Another rhetorical dimension displayed during the interviews is 'boundary-work' and the use of contrasts. Corruption is dependant on a social definition process being understood as corruption; it is not a phenomenon with essential and objective properties. For example, the boundaries drawn between bribes (defined as corrupt) and gifts (defined as non-corrupt) are in a sense arbitrary. Also, the 'etiquette of bribes' is analysed. There are many elements in the interviews that tend to a definition of such an etiquette, the most salient being the importance of discretion.



Many scholars have pointed to the problems of defining and measuring corruption, which makes it relevant to study the different ways in which corruption is conceived and constructed by various social actors. What corruption means is a valid and fundamental question, and as such is a necessary precondition for a fuller understanding of the subject. (Less)
Please use this url to cite or link to this publication:
author
supervisor
opponent
  • Professor Adelswärd, Viveka, The Tema Institute, Communication Studies, Linköping University
organization
alternative title
Paying Bribes to do Good? Aid Workers' Talk about Everyday Corruption
publishing date
type
Thesis
publication status
published
subject
keywords
white-collar crime, self-presentations, rhetoric, reported speech, quotations, petty corruption, narrative, morality, interviews, interaction, impression management, gifts, etiquette, discourse, economic crime, development, corruption, contrasts, constructionism, bribes, bribery, boundary-work, anticorruption, accounts, aid work, Criminology, Kriminologi, Sociology, Sociologi, Social psychology, Socialpsykologi
in
Lund Dissertations in Sociology
pages
194 pages
publisher
Department of Sociology, Lund University
defense location
Kulturens auditorium, Lund
defense date
2006-02-01 13:15
ISSN
1102-4712
ISBN
91-7267-211-0
language
Swedish
LU publication?
yes
id
7e5a28fd-75c7-41c2-ba12-2d46bbcfd04b (old id 25727)
date added to LUP
2007-06-05 08:18:23
date last changed
2018-11-21 20:43:21
@phdthesis{7e5a28fd-75c7-41c2-ba12-2d46bbcfd04b,
  abstract     = {In this dissertation, corruption and bribery are investigated as social and moral, rather than economic, phenomena. The analysis concentrates on the ways in which Swedish and Danish aid workers describe their experiences of everyday or 'petty' corruption. How do they view their encounters with everyday corruption in developing countries? In what ways are bribes condemned, excused, or justified? While aid workers may feel obliged to adhere to anticorruption norms, they are also expected to work as efficiently as possible in regions often described as corrupt.<br/><br>
<br/><br>
The empirical material consists of seventeen individual interviews with aid workers, of whom two were Danish and the rest Swedish, supplemented with a group interview with four participants. Eight of the interviewees were female and thirteen male. All the interviews were tape-recorded and transcribed. The aid workers interviewed in the study have experience of practical aid work at different levels, be it voluntary work, consulting work, project management, or aid shipment work, in aid and charity organisations of all sizes. A range of regions is represented: Eastern Europe, Africa, Asia, and Latin America.<br/><br>
<br/><br>
In addition to studying the substance of the aid workers' stories, much of the analysis focuses on the rhetorical and interactional dimensions of the interviews. The analytical approach is inspired by research in fields such as social constructionism, discourse analysis, and narrative analysis. The aid workers describe a variety of 'avoidance tactics' for bribery or corruption in general. These tactics can be interactive or administrative. By portraying themselves as clever or 'tough' in dealing with difficult situations, they also paint an image of themselves as competent and moral aid workers. The aid workers do not only describe their successes in avoiding bribes and corruption; they talk about situations where in some way they got involved with everyday corruption. These passages are analysed by interpreting their descriptions as 'accounts'. By combining explanations that outline limited responsibilities with justifications, the aid workers' actions can be described as reasonable and acceptable.<br/><br>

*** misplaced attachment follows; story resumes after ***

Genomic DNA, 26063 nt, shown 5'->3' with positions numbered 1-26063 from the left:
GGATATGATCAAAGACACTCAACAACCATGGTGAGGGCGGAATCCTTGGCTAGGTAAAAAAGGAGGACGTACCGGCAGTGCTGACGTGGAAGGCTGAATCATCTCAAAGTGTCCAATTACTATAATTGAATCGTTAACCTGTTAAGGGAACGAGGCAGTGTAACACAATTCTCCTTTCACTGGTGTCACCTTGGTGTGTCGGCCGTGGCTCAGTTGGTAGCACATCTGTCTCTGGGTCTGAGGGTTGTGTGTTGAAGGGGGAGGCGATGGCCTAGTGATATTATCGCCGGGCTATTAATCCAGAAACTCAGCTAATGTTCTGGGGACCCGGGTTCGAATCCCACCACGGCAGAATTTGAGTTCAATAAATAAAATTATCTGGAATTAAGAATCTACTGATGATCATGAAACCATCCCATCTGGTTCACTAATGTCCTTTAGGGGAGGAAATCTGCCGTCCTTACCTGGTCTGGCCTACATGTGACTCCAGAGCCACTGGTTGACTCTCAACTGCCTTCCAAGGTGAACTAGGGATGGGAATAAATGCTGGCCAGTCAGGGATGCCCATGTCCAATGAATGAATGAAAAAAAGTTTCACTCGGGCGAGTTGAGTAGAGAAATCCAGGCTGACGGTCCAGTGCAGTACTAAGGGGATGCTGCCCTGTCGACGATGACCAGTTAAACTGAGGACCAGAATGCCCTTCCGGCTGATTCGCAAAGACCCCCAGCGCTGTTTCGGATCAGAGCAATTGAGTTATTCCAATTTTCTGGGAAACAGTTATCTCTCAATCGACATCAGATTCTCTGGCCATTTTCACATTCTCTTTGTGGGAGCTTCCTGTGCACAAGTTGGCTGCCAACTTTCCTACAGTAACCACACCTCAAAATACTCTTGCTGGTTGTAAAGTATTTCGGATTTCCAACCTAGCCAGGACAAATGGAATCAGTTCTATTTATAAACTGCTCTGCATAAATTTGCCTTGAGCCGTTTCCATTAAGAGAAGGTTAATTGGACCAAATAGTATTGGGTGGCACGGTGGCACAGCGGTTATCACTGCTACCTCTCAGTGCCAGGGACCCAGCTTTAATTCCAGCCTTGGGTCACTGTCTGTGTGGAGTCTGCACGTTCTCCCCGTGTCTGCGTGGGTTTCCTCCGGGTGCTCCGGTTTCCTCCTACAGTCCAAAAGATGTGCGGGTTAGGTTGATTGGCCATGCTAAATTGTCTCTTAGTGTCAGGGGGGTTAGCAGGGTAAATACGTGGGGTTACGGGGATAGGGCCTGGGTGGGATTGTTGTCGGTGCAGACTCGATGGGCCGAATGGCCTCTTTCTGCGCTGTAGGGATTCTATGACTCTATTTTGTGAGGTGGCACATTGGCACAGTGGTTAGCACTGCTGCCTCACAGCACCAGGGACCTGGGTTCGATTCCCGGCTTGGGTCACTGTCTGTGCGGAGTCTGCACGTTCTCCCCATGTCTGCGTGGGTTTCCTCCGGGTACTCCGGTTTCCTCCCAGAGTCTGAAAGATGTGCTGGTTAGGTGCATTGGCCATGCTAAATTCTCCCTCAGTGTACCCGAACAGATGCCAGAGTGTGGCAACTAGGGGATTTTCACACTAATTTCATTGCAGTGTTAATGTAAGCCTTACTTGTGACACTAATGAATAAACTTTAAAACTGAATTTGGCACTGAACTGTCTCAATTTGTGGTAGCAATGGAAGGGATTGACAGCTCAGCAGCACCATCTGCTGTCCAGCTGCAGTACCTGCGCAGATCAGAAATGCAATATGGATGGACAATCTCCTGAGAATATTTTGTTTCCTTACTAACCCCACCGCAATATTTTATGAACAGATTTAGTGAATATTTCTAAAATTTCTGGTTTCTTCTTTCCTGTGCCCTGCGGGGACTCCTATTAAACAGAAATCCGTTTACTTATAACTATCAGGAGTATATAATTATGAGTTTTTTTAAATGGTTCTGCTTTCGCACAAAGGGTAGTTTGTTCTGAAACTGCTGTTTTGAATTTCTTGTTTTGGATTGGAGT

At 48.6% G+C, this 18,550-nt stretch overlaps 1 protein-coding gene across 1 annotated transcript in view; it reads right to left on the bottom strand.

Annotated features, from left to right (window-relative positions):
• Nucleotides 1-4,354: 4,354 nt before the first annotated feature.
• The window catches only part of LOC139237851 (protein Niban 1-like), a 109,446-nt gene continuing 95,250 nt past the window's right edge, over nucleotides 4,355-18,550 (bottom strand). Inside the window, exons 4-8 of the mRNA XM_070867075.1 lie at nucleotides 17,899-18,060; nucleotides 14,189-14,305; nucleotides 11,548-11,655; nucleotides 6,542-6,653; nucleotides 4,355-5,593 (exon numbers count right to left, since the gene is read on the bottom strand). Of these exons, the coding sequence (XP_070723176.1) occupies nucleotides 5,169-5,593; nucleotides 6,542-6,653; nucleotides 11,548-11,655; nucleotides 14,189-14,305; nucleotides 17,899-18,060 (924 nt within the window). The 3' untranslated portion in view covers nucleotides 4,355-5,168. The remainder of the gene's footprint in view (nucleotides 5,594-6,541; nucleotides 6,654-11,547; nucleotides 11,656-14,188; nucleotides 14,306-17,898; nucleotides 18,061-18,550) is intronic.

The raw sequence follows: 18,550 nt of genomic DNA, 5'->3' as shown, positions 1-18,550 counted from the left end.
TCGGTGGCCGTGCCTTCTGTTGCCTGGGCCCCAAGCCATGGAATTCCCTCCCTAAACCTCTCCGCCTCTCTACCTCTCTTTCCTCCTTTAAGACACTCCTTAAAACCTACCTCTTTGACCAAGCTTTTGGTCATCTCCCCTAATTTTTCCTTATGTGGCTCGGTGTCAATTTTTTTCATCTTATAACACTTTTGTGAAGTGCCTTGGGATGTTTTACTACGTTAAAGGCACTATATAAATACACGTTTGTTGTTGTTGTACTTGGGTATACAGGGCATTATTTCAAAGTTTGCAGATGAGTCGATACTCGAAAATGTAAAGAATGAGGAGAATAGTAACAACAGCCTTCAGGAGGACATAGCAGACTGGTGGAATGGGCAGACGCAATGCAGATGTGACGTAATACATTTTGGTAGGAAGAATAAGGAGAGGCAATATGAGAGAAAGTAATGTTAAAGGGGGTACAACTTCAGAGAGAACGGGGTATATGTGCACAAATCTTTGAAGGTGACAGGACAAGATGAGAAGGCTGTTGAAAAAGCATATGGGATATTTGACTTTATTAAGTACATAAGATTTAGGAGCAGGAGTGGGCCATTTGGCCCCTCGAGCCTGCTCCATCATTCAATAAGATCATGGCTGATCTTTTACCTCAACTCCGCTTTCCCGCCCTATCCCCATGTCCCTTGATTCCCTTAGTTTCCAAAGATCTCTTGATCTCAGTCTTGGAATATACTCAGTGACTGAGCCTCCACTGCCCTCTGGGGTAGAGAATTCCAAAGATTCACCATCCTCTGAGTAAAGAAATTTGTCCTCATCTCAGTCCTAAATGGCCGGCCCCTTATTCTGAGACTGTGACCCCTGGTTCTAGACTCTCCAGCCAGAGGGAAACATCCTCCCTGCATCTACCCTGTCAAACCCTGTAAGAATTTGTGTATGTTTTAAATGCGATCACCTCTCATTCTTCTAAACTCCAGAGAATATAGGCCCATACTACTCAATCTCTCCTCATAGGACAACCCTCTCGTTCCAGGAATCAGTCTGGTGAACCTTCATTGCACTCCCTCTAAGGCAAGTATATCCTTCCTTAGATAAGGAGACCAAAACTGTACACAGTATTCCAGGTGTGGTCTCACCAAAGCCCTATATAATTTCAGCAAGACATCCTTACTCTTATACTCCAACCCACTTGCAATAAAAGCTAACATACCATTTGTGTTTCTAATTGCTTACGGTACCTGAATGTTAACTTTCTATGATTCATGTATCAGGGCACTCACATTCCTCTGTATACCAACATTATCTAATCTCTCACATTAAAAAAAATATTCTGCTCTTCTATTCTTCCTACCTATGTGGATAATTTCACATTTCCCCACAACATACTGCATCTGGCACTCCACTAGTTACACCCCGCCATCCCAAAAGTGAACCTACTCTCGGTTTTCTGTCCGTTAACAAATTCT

<br/><br>
Another rhetorical dimension displayed during the interviews is 'boundary-work' and the use of contrasts. Corruption is dependant on a social definition process being understood as corruption; it is not a phenomenon with essential and objective properties. For example, the boundaries drawn between bribes (defined as corrupt) and gifts (defined as non-corrupt) are in a sense arbitrary. Also, the 'etiquette of bribes' is analysed. There are many elements in the interviews that tend to a definition of such an etiquette, the most salient being the importance of discretion.<br/><br>
<br/><br>
Many scholars have pointed to the problems of defining and measuring corruption, which makes it relevant to study the different ways in which corruption is conceived and constructed by various social actors. What corruption means is a valid and fundamental question, and as such is a necessary precondition for a fuller understanding of the subject.},
  author       = {Thelander, Joakim},
  isbn         = {91-7267-211-0},
  issn         = {1102-4712},
  keyword      = {white-collar crime,self-presentations,rhetoric,reported speech,quotations,petty corruption,narrative,morality,interviews,interaction,impression management,gifts,etiquette,discourse,economic crime,development,corruption,contrasts,constructionism,bribes,bribery,boundary-work,anticorruption,accounts,aid work,Criminology,Kriminologi,Sociology,Sociologi,Social psychology,Socialpsykologi},
  language     = {swe},
  pages        = {194},
  publisher    = {Department of Sociology, Lund University},
  school       = {Lund University},
  series       = {Lund Dissertations in Sociology},
  title        = {Mutor i det godas tjänst? Biståndsarbetare i samtal om vardaglig korruption},
  year         = {2006},
}